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Thesis Change With Only 2 Months Left

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Hi Everyone, 

    My department has gone some serious upheaval in the past year. I started my MA thesis research in June under the head of the department. He resigned from full-time teaching because of an emergency. I was working on an obscure topic that I had no prior experience with but was his passion and greatly intrigued me . An adjunct professor was willing to be my thesis chair for that topic. We work well together and communicate easily. A new department head was hired who turned the department upside down. It will be much better because of her leadership but it is painful in the process. Long story short, my research project involved biofeedback. Our department didn't have an IRB (I know! Not good!) because I was the first person to do that type of research. They formed an IRB,  I passed my prospectus, and submitted my prospectus as part of my PhD application, and I got IRB approval.

     The same day that I got IRB approval, another professor from the statistics department found major errors in my research design. I had asked my thesis chair about those errors and she said there were minor or unnecessary additions to the design at the MA level. Yesterday, the head of the department and the statistics professor met with me to tell me in the most gentle way possible that I should not utilize the biofeedback part of my thesis and should instead focus my research on addressing the gaps in the literature and propose a potential study for the future. They also suggested I should create a more specific definition for one of my variables than what is currently available in the literature. This decision was also made because I have to defend the thesis in April.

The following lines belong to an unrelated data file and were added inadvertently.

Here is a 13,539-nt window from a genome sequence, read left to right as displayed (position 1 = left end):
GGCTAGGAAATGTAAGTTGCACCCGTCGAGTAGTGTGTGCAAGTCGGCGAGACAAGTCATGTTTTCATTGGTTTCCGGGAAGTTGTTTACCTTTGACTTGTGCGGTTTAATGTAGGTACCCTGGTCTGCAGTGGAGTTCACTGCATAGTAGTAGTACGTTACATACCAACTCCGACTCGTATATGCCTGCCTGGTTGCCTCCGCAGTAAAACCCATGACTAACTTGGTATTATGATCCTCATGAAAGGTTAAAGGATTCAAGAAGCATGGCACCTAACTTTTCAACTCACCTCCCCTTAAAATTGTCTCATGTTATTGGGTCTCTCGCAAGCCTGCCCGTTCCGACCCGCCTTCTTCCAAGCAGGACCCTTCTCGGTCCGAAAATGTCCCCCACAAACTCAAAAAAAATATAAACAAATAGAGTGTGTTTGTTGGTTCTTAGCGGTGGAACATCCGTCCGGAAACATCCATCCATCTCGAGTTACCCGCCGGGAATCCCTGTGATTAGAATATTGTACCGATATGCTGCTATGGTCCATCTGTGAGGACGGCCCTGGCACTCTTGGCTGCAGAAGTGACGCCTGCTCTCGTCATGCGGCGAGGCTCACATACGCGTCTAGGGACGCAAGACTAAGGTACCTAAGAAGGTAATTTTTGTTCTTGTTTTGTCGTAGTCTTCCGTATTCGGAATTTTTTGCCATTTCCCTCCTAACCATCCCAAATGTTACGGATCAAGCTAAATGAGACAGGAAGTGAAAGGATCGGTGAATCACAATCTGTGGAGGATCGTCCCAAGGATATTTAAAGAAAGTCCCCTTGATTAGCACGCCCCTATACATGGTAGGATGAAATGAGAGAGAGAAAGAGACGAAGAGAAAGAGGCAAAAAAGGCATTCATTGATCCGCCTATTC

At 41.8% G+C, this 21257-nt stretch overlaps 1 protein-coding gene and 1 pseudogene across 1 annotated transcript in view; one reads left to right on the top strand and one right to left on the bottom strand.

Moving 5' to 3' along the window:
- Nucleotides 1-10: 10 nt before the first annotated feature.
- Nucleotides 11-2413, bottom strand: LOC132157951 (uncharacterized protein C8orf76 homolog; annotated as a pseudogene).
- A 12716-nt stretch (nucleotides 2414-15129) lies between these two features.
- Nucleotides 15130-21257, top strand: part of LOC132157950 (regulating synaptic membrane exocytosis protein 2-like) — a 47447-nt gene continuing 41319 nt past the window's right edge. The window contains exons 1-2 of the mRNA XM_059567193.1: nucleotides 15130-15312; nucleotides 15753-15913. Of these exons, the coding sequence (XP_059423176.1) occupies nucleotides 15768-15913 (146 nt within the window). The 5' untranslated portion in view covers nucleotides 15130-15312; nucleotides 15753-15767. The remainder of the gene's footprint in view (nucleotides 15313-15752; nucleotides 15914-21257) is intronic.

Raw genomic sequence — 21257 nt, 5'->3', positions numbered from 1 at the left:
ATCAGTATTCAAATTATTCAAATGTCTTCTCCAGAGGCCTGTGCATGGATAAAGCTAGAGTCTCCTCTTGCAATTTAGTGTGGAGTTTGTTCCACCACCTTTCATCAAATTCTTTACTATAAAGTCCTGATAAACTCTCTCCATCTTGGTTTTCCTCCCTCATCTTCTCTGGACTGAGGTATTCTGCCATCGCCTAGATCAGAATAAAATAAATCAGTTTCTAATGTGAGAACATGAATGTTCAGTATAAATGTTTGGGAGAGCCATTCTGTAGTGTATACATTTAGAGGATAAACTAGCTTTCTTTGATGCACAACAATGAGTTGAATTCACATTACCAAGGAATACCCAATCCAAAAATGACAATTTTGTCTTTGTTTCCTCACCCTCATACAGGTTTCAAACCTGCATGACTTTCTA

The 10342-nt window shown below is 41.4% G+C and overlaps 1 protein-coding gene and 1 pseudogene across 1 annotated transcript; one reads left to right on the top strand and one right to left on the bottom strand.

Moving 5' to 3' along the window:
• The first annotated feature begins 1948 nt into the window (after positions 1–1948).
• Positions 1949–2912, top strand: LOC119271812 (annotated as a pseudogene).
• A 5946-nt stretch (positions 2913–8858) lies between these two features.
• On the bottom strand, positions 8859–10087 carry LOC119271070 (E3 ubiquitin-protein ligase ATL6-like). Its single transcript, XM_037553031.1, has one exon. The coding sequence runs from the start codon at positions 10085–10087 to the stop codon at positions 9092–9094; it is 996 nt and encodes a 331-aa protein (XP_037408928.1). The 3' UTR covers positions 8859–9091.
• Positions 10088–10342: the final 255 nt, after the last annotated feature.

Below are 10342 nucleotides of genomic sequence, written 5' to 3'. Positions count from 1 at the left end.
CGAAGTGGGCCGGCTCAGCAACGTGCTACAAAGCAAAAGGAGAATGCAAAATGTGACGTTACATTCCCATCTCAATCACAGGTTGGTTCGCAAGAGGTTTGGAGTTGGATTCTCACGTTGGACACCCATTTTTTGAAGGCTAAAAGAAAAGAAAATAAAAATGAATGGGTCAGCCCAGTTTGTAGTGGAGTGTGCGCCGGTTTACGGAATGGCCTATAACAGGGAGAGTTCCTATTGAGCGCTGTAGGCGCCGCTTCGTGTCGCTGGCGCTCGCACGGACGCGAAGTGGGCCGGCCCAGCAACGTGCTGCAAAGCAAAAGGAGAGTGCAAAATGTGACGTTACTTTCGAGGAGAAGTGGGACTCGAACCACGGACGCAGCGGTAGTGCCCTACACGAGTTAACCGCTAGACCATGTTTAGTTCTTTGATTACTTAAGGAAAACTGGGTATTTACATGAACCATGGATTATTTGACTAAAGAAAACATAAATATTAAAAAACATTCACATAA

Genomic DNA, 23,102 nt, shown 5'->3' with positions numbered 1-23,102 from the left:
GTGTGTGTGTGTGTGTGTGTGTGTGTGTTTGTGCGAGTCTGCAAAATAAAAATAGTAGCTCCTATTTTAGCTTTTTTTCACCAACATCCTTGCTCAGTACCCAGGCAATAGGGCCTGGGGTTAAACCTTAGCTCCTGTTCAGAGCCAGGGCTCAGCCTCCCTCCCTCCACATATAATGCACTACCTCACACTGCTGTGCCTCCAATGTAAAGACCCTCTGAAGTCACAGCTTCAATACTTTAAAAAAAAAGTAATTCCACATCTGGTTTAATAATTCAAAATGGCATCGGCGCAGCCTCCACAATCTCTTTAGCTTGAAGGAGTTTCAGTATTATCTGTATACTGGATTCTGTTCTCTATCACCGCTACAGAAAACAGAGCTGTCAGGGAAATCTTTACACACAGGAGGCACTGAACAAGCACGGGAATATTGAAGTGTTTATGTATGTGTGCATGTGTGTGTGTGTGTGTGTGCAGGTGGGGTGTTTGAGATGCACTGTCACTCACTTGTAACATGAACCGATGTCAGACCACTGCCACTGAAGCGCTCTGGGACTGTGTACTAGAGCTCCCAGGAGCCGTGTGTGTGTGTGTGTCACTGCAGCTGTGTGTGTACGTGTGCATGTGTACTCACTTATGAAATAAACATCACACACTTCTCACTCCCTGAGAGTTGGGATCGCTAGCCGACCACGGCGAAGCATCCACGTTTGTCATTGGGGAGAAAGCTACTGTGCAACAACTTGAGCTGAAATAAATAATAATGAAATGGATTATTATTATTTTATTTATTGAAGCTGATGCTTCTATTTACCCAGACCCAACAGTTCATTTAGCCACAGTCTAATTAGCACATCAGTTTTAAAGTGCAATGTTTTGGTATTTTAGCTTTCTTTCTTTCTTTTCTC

I truly agree with those changes. However, I do not know how to change course so suddenly. I had a plan of what to do every week until defense and now I feel really lost. My thesis chair does not know about the changes yet but she will find out today. Back in October, she told me to scale back my research design but I successfully advocated to my committee and the academic affairs office for using the biofeedback in my study. The errors that the statistics professor found were errors that I also was concerned about but my thesis chair dismissed those concerns. I am having a phone meeting with the head of the department again today to try to figure out what to do now. I wish these errors had been pointed out much earlier in the process (like BEFORE I submitted it as part of the PhD application).  

     Any advice about how to change direction suddenly? I can still use a lot of my research but I have to restructure the thesis as a whole as well as my mental concept of what I will be defending in April. (PS Now I really don't even like my topic anymore. I know that doesn't matter at this point but everyone keeps saying "This will be an amazing dissertation at the doctoral level." I don't have the heart to tell them I don't even like this topic). 


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This happens. I would say that it's a good thing this is happening at the MA thesis level, which does not matter at all if you plan on a PhD (that's what it sounds like).


I think the new plan for your MA thesis sounds a lot better. You say that you don't even like this topic so why does it matter if your MA thesis includes biofeedback or not? At this point, I would just make your main goal be "do the minimum work necessary to finish the thesis and get out". In my field, Masters research does not have to be original research and usually, these theses are just like what your department head advised you to do--Masters theses are often a "future PhD study proposal", but you are not bound to it for your PhD.